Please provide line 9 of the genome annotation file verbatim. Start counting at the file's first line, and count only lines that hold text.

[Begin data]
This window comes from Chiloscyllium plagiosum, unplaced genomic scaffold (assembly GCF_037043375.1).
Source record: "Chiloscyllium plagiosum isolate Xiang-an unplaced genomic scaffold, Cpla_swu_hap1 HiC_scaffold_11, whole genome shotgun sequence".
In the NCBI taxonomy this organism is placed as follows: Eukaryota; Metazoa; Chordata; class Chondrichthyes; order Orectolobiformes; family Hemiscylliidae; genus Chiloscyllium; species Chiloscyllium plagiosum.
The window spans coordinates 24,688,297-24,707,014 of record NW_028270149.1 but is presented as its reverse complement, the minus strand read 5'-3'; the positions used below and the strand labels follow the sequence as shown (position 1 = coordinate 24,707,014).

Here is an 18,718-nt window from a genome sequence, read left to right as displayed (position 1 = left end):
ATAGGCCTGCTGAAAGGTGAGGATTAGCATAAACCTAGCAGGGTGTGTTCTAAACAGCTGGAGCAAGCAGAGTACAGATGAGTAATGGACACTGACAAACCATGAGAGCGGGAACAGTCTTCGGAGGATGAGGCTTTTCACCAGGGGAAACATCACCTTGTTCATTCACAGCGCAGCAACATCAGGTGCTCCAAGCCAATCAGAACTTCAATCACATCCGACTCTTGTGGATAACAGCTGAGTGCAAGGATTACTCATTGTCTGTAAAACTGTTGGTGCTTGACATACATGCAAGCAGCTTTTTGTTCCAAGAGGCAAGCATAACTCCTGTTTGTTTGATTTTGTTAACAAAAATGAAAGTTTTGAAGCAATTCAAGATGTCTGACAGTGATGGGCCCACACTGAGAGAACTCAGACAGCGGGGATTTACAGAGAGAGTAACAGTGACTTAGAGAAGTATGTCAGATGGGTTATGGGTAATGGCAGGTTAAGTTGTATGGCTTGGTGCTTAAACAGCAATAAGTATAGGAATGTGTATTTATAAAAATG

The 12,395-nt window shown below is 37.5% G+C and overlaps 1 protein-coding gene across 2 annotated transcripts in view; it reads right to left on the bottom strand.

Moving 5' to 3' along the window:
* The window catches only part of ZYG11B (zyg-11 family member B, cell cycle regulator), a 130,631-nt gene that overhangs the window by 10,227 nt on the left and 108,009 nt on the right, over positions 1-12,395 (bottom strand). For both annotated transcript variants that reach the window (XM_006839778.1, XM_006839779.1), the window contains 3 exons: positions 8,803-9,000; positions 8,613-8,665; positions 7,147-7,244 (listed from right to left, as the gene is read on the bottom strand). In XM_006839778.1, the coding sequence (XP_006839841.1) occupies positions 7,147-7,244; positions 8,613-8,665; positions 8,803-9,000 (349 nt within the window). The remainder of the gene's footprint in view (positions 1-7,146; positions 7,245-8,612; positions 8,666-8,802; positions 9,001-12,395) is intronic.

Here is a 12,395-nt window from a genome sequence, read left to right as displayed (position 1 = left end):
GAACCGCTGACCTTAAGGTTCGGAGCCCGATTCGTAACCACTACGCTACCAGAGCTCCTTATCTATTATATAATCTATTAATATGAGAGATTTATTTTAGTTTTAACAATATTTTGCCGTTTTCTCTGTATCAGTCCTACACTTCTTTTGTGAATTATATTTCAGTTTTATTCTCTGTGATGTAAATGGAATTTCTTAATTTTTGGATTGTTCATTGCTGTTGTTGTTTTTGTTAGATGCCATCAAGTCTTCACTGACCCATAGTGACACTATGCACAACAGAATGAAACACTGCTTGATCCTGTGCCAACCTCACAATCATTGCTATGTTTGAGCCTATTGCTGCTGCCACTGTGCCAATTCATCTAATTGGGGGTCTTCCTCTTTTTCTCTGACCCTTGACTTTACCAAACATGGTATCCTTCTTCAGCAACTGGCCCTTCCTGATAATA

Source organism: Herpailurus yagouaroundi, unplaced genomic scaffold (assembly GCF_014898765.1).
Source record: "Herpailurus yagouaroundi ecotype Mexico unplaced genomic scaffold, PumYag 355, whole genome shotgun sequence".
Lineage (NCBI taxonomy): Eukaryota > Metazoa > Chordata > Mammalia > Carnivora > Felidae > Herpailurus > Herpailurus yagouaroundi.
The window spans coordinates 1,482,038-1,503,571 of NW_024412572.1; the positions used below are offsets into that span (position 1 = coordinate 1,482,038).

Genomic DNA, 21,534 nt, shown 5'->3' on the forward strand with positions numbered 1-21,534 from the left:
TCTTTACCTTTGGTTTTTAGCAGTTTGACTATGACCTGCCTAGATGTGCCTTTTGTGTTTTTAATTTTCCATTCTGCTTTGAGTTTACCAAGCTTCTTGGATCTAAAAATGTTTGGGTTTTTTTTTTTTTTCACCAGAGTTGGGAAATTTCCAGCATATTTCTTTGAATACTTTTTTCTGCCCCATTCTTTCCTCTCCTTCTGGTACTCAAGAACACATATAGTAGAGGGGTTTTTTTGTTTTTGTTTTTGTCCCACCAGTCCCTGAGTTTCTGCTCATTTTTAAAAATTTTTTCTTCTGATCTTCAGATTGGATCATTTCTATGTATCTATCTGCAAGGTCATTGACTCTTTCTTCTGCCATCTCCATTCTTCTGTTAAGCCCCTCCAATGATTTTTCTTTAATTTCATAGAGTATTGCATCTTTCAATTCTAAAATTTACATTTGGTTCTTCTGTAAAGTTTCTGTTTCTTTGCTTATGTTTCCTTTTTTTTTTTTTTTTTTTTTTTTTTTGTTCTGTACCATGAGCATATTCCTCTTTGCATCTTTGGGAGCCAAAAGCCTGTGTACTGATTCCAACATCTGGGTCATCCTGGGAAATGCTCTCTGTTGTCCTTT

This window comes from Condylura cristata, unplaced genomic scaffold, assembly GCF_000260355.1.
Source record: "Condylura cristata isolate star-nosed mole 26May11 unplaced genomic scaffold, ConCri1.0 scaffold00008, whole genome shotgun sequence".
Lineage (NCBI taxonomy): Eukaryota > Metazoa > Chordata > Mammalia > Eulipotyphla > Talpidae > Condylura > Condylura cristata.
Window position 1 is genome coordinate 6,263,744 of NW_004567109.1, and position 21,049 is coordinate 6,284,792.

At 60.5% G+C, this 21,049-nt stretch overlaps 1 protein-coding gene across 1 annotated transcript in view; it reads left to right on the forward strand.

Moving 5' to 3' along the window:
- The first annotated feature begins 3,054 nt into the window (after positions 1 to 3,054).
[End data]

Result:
* The window catches only part of ZYG11B (zyg-11 family member B, cell cycle regulator), a 130,631-nt gene that overhangs the window by 10,227 nt on the left and 108,009 nt on the right, over positions 1-12,395 (bottom strand). For both annotated transcript variants that reach the window (XM_006839778.1, XM_006839779.1), the window contains 3 exons: positions 8,803-9,000; positions 8,613-8,665; positions 7,147-7,244 (listed from right to left, as the gene is read on the bottom strand). In XM_006839778.1, the coding sequence (XP_006839841.1) occupies positions 7,147-7,244; positions 8,613-8,665; positions 8,803-9,000 (349 nt within the window). The remainder of the gene's footprint in view (positions 1-7,146; positions 7,245-8,612; positions 8,666-8,802; positions 9,001-12,395) is intronic.